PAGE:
Hun Sen Calls For CNRP Sign Vandals to Come Forward

CHOEUNG PREY COMMUNE, Kompong Cham Province – Prime Minister Hun Sen demanded Monday that those responsible for destroying Cambodia National Rescue Party (CNRP) signboards in Prey Veng and Svay Rieng provinces come forward—for their own protection.

Speaking at an event in Kompong Cham province’s Batheay district, the prime minister said those who destroyed the signboards should confess before those who might want to cover up the crime in turn, kill them. Mr. Hun Sen also promised those who come forward will receive a reward in return for their cooperation.

“I appeal to those who have done it to please come out and confess to receive a reward. But please come forward quickly, there are murderers who might kill in order to eliminate evidence,” he said, declining to ex­plain who might potentially kill those responsible for destroying CNRP signs.

“This story cannot be kept secret. Please come out and confess. I will be responsible for your security, but you need to point out who was behind this,” Mr. Hun Sen said.

In the event that the culprits do not come forward, Mr. Hun Sen said he had asked Interior Minister Sar Kheng to investigate the destruction of the signboards in order to clear the name of his long-ruling CPP.

“I discussed this case with His Excellency Sar Kheng and told him to continue investigating even if the election is already finished because it damages the honor of our authorities, and they try to pin the blame on the Cambodian People’s Party,” he said.

On Wednesday, the Ministry of Interior posted a statement on its website implicitly blaming the CNRP for the destruction of its own signs. The statement said that the vandalism was a “cheap act that was systematically planned to ruin the good environment before elections,” and lend support to those seeking to paint the vote as flawed.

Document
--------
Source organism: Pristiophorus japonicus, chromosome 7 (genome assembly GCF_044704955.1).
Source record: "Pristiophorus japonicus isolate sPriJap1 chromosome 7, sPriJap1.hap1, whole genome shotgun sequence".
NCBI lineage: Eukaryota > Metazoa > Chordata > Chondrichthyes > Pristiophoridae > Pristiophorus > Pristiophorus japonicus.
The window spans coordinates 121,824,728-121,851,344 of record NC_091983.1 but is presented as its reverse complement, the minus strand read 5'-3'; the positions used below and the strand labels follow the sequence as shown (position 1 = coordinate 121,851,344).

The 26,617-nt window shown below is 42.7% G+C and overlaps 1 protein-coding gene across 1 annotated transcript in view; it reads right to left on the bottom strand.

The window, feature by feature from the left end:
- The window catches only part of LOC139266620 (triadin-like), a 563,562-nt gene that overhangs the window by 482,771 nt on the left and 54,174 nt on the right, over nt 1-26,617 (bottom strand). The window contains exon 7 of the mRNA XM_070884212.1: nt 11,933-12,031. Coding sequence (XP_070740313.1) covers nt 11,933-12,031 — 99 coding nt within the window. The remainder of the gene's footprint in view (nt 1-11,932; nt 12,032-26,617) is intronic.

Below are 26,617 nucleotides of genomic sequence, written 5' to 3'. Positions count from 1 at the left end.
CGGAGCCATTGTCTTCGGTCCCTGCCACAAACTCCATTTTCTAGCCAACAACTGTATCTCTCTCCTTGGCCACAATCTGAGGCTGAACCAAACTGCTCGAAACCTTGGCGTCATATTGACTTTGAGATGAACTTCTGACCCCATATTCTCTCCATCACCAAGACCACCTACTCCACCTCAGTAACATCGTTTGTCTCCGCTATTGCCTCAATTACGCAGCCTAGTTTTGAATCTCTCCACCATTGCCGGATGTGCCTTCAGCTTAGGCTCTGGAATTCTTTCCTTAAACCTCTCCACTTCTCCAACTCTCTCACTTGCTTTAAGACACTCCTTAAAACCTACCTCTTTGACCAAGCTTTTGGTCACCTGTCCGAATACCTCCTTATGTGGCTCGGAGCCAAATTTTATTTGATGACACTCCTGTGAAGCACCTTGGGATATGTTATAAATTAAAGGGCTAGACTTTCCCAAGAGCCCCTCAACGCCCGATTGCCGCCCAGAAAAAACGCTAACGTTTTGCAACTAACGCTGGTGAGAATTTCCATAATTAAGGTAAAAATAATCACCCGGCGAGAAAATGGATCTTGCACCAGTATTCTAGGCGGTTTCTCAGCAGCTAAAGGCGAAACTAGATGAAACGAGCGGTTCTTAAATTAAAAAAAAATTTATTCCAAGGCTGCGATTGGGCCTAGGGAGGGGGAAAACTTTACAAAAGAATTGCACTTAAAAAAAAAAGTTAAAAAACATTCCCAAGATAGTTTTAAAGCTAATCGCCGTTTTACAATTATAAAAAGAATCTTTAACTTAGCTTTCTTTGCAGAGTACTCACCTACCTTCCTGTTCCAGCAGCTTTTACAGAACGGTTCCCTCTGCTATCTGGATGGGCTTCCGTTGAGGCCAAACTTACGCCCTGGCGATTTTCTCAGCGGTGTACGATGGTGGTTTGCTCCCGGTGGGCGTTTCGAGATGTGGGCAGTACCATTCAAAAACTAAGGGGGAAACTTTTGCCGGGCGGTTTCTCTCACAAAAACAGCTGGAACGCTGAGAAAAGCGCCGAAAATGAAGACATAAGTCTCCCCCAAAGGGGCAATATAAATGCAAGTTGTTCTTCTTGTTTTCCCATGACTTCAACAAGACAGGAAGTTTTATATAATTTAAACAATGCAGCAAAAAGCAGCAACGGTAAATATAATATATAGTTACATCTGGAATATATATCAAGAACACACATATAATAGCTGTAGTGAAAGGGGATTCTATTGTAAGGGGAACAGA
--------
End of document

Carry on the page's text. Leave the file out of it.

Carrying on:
Destruction of the signs, the statement continued, was “to serve the negative purpose of allowing for a denial of the election’s results, which is also what the CNRP has previously said.”

Responding to the statement last week, CNRP spokesman Yim Sovann placed the blame for the vandalism squarely on the ruling party, claiming that the opposition’s growing popularity threatened the CPP, leading them to tear down about 100 signs across the country.

Mr. Hun Sen said that the government’s investigation would put to rest any questions about who was actually responsible. The prime minister then made opaque reference to the “U.S.-made” spray paint he said was used in the vandalism.

“The person who did it has to be held responsible, even if it is a member of the CPP. If a member of the CPP did it, the member of the CPP will be found guilty,” he said, adding that other cases involving political signboards that have been defaced with spray paint would be included in the investigation.

“Now I want to send a message to those buying spray paint and using it on people’s faces [on political party signs]. It was transported from the U.S. to Cambodia by two women, a mother and a daughter. And don’t say you don’t know who you are,” Mr. Hun Sen said.

“So in Pochentong [Phnom Penh International Airport], they have to check what they plan to use this spray paint for. And please, United States, check into this spray paint too,” Mr. Hun Sen added.

Mr. Sovann said Monday that he agreed that an independent investigation into the destruction of signs was needed, but he doubted that it could be done with the Interior Ministry and the National Election Committee (NEC) controlled by the CPP.

“The point is that the investigation must be done neutrally and independently in order to find out who did this. I am not optimistic that it will happen. I do not rely on the NEC anymore. They [the CPP] control everything,” he said.

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